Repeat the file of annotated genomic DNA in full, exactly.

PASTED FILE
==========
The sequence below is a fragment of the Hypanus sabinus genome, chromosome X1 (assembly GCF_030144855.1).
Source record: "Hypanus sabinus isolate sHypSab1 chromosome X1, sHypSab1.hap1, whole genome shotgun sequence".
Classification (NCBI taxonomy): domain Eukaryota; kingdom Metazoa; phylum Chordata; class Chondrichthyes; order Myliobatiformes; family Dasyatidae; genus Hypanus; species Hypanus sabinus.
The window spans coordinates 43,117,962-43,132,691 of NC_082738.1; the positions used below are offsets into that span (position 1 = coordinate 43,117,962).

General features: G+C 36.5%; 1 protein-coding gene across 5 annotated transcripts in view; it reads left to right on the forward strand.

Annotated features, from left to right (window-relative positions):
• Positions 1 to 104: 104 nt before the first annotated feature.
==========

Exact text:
The sequence below is a fragment of the Hypanus sabinus genome, chromosome X1 (assembly GCF_030144855.1).
Source record: "Hypanus sabinus isolate sHypSab1 chromosome X1, sHypSab1.hap1, whole genome shotgun sequence".
Classification (NCBI taxonomy): domain Eukaryota; kingdom Metazoa; phylum Chordata; class Chondrichthyes; order Myliobatiformes; family Dasyatidae; genus Hypanus; species Hypanus sabinus.
The window spans coordinates 43,117,962-43,132,691 of NC_082738.1; the positions used below are offsets into that span (position 1 = coordinate 43,117,962).

General features: G+C 36.5%; 1 protein-coding gene across 5 annotated transcripts in view; it reads left to right on the forward strand.

Annotated features, from left to right (window-relative positions):
• Positions 1 to 104: 104 nt before the first annotated feature.